Your company or business schedules a range of safety training sessions for their employees’ protection. From general workplace safety to fire prevention and protection, there are many ways your business works to keep your employees safe. One important component of any company’s workplace safety procedure is the building evacuation plan. If your company doesn’t yet have an evacuation plan, or if your business is working to refresh your fire evacuation plan during Fire Safety Month, here are six steps to follow to develop a comprehensive and safe fire evacuation plan.
A fire evacuation plan is a procedure that outlines what employees should do in the event that there is a fire in the workplace. By developing a high-quality evacuation plan that you regularly practice, you can ensure employees know how to safely and quickly leave the building in the event of a fire.
Developing a fire evacuation plan doesn’t have to be difficult, but it does require a bit of time from the leaders in your workplace. Set aside a block of time on a day when you don’t plan to be too busy, like a Friday afternoon, and gather key personnel to develop your fire evacuation plan. From there, follow these 6 steps.
Organization is the key to a calm and collected evacuation. If there is a fire in your building, having a clear chain of command will ensure that the evacuation process goes smoothly. Before you even begin planning how to evacuate your workplace, establish who has the authority to order an evacuation and who will direct the evacuation plan. A few roles to consider adding into your evacuation plan include:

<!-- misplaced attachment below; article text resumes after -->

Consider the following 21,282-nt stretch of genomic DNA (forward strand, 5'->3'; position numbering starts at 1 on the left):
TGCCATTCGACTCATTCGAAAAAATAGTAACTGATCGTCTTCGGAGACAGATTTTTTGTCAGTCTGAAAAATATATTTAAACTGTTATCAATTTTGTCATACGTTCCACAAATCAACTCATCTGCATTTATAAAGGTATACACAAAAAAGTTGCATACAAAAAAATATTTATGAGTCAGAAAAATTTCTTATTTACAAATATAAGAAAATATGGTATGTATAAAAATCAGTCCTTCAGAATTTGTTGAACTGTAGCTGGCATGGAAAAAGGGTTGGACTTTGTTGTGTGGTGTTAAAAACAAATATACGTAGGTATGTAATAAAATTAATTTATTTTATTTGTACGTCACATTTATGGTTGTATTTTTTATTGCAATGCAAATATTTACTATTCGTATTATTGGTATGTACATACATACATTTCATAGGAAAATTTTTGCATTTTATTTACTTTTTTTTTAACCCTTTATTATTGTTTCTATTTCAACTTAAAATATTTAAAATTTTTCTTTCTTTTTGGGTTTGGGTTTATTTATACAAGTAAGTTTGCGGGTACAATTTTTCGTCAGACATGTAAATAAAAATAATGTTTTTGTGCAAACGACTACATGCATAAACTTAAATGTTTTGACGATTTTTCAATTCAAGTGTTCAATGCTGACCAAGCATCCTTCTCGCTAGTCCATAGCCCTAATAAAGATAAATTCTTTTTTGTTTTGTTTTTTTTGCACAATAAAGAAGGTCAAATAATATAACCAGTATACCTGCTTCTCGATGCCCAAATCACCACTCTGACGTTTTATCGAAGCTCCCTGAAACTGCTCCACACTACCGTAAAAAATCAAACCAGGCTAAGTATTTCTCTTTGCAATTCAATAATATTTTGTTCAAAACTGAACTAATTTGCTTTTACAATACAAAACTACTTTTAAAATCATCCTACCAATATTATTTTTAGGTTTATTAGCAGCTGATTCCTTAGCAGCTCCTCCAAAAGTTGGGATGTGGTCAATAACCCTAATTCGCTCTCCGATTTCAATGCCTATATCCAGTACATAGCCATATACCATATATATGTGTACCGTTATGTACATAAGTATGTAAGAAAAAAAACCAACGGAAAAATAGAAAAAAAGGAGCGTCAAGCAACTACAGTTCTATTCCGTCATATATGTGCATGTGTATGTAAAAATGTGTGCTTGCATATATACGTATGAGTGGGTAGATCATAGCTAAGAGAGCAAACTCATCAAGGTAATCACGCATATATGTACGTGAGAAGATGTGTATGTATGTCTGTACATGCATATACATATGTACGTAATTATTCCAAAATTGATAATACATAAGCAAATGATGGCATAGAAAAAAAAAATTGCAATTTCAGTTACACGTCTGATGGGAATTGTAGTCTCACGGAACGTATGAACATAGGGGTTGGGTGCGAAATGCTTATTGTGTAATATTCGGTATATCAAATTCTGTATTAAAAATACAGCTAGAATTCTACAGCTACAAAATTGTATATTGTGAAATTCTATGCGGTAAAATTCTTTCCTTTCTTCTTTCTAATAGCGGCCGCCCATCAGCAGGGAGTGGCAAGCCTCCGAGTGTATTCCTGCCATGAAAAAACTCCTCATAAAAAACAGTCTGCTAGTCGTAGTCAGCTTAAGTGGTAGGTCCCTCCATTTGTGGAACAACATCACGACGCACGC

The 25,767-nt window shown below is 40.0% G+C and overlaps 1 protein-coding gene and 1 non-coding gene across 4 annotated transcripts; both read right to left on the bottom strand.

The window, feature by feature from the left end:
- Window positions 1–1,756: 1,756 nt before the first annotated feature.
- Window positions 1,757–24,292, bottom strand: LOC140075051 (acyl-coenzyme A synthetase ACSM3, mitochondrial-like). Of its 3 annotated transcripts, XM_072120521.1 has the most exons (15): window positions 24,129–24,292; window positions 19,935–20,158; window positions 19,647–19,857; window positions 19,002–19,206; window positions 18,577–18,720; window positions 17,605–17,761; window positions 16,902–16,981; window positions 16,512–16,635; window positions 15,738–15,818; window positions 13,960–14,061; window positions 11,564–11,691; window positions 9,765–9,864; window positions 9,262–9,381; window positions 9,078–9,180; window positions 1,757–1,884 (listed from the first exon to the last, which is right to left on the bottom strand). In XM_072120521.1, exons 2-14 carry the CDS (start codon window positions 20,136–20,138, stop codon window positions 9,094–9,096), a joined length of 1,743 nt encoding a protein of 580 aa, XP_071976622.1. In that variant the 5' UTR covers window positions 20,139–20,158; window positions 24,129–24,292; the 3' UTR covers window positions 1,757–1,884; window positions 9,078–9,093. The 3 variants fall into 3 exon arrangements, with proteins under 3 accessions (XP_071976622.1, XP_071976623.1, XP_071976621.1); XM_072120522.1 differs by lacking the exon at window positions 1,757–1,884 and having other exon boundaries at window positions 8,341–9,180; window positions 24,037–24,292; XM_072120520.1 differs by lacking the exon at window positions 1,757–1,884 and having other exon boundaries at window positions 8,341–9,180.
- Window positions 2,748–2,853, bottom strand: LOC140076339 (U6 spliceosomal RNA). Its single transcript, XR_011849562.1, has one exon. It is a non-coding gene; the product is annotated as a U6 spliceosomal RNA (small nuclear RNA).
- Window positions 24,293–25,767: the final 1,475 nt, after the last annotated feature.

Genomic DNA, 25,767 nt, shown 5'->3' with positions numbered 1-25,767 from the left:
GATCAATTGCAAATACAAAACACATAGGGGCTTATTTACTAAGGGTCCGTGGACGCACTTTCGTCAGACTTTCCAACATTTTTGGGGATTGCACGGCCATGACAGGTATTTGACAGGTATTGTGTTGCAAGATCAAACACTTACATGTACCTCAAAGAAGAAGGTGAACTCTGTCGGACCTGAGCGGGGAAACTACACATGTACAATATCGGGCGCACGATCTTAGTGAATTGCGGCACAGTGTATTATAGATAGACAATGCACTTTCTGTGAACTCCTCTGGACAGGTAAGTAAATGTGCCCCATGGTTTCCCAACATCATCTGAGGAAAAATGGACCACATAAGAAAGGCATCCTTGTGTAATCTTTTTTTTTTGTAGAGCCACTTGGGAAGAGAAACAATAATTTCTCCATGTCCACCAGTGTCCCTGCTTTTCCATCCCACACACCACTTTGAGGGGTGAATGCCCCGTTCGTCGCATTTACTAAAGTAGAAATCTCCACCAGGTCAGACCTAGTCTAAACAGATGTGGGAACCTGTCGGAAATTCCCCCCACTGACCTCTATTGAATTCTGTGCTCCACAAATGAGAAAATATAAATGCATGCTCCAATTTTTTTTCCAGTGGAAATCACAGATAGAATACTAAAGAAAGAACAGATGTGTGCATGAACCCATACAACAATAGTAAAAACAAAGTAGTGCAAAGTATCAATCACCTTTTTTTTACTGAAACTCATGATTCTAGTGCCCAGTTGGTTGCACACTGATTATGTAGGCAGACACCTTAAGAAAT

This is the person who has overarching responsibility for the evacuation plan. This employee will own the planning and preparation of your evacuation plan and will be in charge of establishing regular evacuation plan rehearsals.
In the event of a fire, the EHS is in charge of the fire evacuation plan as a whole. They will check to make sure bathrooms are clear, shut doors behind the rest of those who are evacuating and will complete a final headcount when employees reach the meet-up point outside the building.
While the EHS initiates the evacuation plan and checks to make sure all personnel are accounted for, the communication lead handles all communication. This person is in charge of activating the mass alert system to signal employees of the fire, calls the fire department, and implements any other emergency communication system your workplace may use.
Route guides are employees designated to help others evacuate safely. Those in this role will help direct others quickly and calmly out of the building.